This election, it seems, will take an unconventional form - and Mr Salmond's remarks are indicative of this. By insisting that a second independence referendum is "inevitable" and at the behest of Nicola Sturgeon (a subtle shift from it being at the discretion of the people of Scotland) he is setting his party up to adopt their favourite position - that of the opposition in government.

The SNP have shown themselves to be masters of this political balancing act; they are excellent at taking credit for what does go right in Scotland whereas everything else, from food banks to the state of the NHS, is the fault of Westminster. The classic Nationalist politics of division, blame shifting, externalisation of failure and internalisation of success has served them well so far and Mr Salmond's comments appear to be setting up this familiar stall. It does indeed seem that if it is not broken the SNP have no intention of fixing it. Distraction, in this case, is preferable to action.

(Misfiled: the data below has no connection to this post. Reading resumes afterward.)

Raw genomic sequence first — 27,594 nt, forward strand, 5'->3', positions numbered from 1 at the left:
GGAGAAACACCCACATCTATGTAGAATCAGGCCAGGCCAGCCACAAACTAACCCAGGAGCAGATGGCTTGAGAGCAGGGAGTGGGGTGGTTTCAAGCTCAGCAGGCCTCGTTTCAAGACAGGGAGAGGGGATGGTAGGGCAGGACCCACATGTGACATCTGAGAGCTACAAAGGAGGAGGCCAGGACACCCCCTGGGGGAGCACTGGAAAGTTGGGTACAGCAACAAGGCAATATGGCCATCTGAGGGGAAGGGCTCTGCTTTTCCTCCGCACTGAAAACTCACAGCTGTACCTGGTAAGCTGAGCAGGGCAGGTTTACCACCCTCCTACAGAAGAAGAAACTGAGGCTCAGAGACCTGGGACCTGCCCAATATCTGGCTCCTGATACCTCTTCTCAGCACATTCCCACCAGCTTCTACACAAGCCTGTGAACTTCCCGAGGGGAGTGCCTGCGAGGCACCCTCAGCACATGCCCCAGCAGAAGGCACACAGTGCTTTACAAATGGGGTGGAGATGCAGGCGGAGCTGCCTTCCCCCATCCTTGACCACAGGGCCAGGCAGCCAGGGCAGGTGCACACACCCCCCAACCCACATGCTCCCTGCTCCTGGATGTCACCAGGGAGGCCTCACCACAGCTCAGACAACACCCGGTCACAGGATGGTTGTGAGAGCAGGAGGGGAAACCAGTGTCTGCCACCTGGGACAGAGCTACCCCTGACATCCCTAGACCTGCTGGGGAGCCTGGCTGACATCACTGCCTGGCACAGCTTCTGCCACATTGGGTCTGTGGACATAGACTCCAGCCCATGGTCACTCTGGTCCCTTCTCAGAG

This is not to say that the SNP have a choice - they don't - at least not a viable one. Their record in government is nothing to be proud of. No matter where one sits on the political spectrum, there is a lot of scorn to be poured upon the Nationalists for what they have (or have not) done during their time in power.

There's the massive waste known as Prestwick Airport (now spiritually twinned with Pyongyang Sunan International Airport) that is hemorrhaging money at an embarrassing rate. See also the numerous screw-ups and controversies in Police Scotland which now appears to treat policing the Highlands and Islands the same way as policing inner-city Glasgow and has armed police officers in a way which is alien to the tradition of Scottish policing - to say noting of the beleaguered Sir Stephen House. Worryingly, every child in Scotland is to have - to carry on the Orwellian theme - an appointed "Named Person" (posing the interesting question of what an UnNamed Person might be) to supervise their family life without the consent of the child's parents; the sinister reports have only just started on this policy and many others are sure to follow.